Various explorative treatment paradigms that modulate CNS vascular regeneration can be investigated using the OIR model including use of pharmacological compounds, gene therapy, gene deletion and more. The propensity of a given approach to influence vascular regrowth is assessed step-wise in the window between P12 (maximal VO after exit from hyperoxia) and P17 (maximal NV). Evaluation of treatment outcome on pathological NV can be rapidly and easily determined in parallel and has been thoroughly described by Stahl and colleagues30,31. Here we provide a simple step-by-step procedure to investigate the modulation of physiological revascularization within the neural retina by pharmacological compounds, prospective therapeutics, viral vectors or to study the influence of candidate genes in transgenic or knockout mice.

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Protocol

Ethics statement: All animal experimentation adheres the animal care guidelines established by the Association for Research in Vision and Ophthalmology (ARVO) Statement for the Use of Animals in Ophthalmic and Vision Research and the Canadian Council of Animal Care.

1. Oxygen Induced Retinopathy (OIR)

  1. Record date of birth of mouse pups as P0.
  2. Record all weights of animals upon entry into O2 to ensure an adequate weight range. Note: For C57BL/6 mice at P17, body weight should range between 5 and 7.5 g for maximal NV32. In order to maintain environmental consistency, it is recommended to use littermates as control (for genetically modified mice as well as mice receiving experimental treatments). When assessing effects of a viral vector, one must consider tropism of the virus and allow sufficient time for full expression of virally-delivered transgenes. Rapidly expressing viral vectors such as 3rd generation lentiviruses24,25,33 are recommended.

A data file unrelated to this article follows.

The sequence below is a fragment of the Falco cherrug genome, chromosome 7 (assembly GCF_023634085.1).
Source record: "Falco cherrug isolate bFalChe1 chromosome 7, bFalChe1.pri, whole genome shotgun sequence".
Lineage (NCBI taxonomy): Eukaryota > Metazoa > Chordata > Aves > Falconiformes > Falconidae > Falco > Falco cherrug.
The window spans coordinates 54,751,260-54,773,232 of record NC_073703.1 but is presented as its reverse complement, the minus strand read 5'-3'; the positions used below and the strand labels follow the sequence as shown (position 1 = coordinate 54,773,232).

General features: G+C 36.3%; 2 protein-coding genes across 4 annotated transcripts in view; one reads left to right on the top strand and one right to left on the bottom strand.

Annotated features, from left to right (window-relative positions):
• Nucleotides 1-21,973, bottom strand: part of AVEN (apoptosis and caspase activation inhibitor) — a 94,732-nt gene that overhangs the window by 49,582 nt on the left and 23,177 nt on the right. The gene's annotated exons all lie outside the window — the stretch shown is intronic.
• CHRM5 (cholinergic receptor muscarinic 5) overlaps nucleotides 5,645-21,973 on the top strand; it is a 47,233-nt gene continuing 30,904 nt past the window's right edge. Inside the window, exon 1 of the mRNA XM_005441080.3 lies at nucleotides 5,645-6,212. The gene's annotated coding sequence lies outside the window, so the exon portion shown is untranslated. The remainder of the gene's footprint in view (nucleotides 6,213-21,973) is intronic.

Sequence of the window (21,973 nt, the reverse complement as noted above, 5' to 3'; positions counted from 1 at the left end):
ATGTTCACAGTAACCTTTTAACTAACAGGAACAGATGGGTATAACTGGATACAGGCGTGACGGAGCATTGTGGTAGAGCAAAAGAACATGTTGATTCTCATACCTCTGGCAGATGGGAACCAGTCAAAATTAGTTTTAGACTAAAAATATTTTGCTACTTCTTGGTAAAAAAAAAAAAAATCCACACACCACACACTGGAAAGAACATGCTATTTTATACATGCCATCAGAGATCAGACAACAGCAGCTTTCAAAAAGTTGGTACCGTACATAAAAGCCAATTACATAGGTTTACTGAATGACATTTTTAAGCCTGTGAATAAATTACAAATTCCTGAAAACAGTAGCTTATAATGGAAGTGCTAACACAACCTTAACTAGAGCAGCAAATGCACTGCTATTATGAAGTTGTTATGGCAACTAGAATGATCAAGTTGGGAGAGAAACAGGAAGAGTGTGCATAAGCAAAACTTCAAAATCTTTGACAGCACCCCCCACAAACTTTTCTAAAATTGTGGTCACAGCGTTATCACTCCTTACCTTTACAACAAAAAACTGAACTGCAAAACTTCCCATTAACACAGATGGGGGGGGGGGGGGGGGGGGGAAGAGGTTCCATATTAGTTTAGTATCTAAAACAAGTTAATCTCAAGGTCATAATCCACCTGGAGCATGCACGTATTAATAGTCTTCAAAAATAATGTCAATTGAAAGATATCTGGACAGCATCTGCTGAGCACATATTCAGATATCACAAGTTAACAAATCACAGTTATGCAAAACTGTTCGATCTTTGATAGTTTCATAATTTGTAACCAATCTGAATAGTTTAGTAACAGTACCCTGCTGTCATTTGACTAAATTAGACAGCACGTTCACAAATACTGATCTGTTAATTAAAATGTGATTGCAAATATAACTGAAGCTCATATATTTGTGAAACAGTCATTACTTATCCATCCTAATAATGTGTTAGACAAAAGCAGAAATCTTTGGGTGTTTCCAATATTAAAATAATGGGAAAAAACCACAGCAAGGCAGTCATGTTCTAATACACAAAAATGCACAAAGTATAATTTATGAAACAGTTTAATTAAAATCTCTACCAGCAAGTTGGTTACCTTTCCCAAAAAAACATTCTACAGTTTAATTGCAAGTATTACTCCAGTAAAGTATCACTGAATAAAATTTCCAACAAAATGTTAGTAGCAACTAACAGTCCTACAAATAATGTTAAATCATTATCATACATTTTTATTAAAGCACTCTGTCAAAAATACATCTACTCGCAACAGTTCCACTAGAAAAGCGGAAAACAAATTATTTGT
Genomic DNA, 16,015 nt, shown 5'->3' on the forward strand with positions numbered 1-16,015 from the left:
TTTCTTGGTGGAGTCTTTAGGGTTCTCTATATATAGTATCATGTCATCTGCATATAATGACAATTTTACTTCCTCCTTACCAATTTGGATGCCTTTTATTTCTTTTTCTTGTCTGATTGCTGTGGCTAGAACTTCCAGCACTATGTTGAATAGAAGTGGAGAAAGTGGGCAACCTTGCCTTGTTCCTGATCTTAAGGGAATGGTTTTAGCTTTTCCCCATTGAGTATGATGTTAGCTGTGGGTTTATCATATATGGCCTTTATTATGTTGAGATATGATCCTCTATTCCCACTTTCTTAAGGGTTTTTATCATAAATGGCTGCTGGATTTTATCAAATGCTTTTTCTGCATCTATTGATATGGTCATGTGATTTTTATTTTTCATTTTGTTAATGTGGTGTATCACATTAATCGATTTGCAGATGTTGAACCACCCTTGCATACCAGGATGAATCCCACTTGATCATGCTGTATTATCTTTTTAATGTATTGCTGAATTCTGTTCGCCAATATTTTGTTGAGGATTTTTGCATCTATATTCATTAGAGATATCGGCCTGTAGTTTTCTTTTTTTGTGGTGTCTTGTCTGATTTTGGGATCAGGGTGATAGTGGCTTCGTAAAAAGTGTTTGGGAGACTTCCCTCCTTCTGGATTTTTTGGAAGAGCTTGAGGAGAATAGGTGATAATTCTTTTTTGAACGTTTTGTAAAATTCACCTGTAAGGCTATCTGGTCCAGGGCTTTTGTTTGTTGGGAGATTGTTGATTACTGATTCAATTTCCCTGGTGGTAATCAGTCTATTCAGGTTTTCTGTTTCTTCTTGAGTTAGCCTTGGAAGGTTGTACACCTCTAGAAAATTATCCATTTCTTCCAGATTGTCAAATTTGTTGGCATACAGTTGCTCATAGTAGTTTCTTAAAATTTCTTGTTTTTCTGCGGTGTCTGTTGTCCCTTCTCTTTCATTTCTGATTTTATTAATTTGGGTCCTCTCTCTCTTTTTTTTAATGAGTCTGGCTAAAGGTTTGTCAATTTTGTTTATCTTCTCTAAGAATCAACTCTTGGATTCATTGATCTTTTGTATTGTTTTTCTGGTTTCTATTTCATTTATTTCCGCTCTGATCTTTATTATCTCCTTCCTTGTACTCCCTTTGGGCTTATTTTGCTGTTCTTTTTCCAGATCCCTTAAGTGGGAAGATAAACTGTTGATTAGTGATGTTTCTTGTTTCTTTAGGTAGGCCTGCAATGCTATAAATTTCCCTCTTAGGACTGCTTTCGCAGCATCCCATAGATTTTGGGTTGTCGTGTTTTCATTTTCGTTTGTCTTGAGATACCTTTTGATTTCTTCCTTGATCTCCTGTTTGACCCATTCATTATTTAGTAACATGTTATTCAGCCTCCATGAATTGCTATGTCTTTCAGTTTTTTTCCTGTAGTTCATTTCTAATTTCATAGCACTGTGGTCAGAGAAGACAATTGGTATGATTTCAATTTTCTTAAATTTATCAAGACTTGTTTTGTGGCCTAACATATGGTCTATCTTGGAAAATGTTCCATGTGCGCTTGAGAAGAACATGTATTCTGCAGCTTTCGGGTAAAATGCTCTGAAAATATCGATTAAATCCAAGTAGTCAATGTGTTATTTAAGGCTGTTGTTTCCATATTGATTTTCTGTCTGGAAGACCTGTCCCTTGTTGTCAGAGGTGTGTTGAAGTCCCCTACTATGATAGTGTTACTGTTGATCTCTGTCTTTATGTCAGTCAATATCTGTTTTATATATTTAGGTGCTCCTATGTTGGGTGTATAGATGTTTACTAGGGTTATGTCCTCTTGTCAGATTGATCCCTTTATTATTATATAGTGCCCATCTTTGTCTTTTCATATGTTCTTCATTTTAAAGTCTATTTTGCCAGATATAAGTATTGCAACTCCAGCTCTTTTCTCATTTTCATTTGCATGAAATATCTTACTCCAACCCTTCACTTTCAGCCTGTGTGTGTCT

3. Place mouse pups at P7 (C57BL/6 or desired strain) and a CD1 fostering mother into an oxygen chamber set at 75% O2 for 5 days27. Environmental humidity and temperature were held constant throughout O2 exposure. Note: Research facilities equipped with a central source of O2 are ideal and limit the cumbersome replacement of empty O2 tanks. If working with transgenic or knockout mice, it is important to ensure that control and experimental mice are acquired from the same vendor to limit genetic drifts within the same strains30,29
  4. At P12, remove mice from the oxygen chamber and return animals to ambient O2.

2. Intravitreal Injection for Delivery of Compounds to the Inner Retina (When Assessing Effects of a Pharmacological Compound or Recombinant Protein)

  1. At P14, anesthetize mice with 2% isoflurane in oxygen 2 L/min (or animal protection committee-approved anesthetic of choice). In order to verify the effectiveness of the anesthesia, sequentially pinch the tail, rear foot and ear with forceps.
  2. Place the mouse on its belly.
  3. Using a sterile 10 µl syringe fitted with a beveled pulled-glass needle, perform an injection of a maximal volume of 1 µl of solution containing the compound being investigated or vehicle (physiological saline) at the posterior limbus of the eye, with a 45° angle avoiding the lens. Note: The pulled glass-needle is attached to the syringe using a drop of epoxy-resin.
  4. Apply a drop of lubricant ophthalmic ointment (ideally with antibiotic) with a swab to the mouse’s eye.